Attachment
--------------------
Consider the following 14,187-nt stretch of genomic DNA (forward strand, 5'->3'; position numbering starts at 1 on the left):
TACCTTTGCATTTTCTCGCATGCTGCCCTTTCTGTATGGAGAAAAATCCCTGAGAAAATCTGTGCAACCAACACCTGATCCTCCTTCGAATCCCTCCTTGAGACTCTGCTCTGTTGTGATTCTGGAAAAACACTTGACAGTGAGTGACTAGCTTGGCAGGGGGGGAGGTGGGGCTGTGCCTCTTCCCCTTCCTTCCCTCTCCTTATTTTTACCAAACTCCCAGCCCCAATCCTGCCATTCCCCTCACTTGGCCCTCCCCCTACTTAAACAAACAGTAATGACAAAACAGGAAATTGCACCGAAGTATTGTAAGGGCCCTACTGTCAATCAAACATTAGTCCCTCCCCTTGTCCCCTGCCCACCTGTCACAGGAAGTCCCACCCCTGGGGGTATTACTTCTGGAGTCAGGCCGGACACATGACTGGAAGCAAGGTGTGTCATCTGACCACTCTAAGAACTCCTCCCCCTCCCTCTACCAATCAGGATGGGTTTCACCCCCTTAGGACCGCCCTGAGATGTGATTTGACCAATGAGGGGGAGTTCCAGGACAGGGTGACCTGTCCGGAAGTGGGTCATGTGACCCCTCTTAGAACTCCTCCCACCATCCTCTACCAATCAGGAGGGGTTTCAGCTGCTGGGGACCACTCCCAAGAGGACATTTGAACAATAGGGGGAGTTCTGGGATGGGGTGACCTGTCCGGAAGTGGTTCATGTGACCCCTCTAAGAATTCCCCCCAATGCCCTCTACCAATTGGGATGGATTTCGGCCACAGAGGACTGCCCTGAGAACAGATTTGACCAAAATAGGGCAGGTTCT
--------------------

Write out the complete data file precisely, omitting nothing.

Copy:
Consider the following 14,187-nt stretch of genomic DNA (forward strand, 5'->3'; position numbering starts at 1 on the left):
TACCTTTGCATTTTCTCGCATGCTGCCCTTTCTGTATGGAGAAAAATCCCTGAGAAAATCTGTGCAACCAACACCTGATCCTCCTTCGAATCCCTCCTTGAGACTCTGCTCTGTTGTGATTCTGGAAAAACACTTGACAGTGAGTGACTAGCTTGGCAGGGGGGGAGGTGGGGCTGTGCCTCTTCCCCTTCCTTCCCTCTCCTTATTTTTACCAAACTCCCAGCCCCAATCCTGCCATTCCCCTCACTTGGCCCTCCCCCTACTTAAACAAACAGTAATGACAAAACAGGAAATTGCACCGAAGTATTGTAAGGGCCCTACTGTCAATCAAACATTAGTCCCTCCCCTTGTCCCCTGCCCACCTGTCACAGGAAGTCCCACCCCTGGGGGTATTACTTCTGGAGTCAGGCCGGACACATGACTGGAAGCAAGGTGTGTCATCTGACCACTCTAAGAACTCCTCCCCCTCCCTCTACCAATCAGGATGGGTTTCACCCCCTTAGGACCGCCCTGAGATGTGATTTGACCAATGAGGGGGAGTTCCAGGACAGGGTGACCTGTCCGGAAGTGGGTCATGTGACCCCTCTTAGAACTCCTCCCACCATCCTCTACCAATCAGGAGGGGTTTCAGCTGCTGGGGACCACTCCCAAGAGGACATTTGAACAATAGGGGGAGTTCTGGGATGGGGTGACCTGTCCGGAAGTGGTTCATGTGACCCCTCTAAGAATTCCCCCCAATGCCCTCTACCAATTGGGATGGATTTCGGCCACAGAGGACTGCCCTGAGAACAGATTTGACCAAAATAGGGCAGGTTCT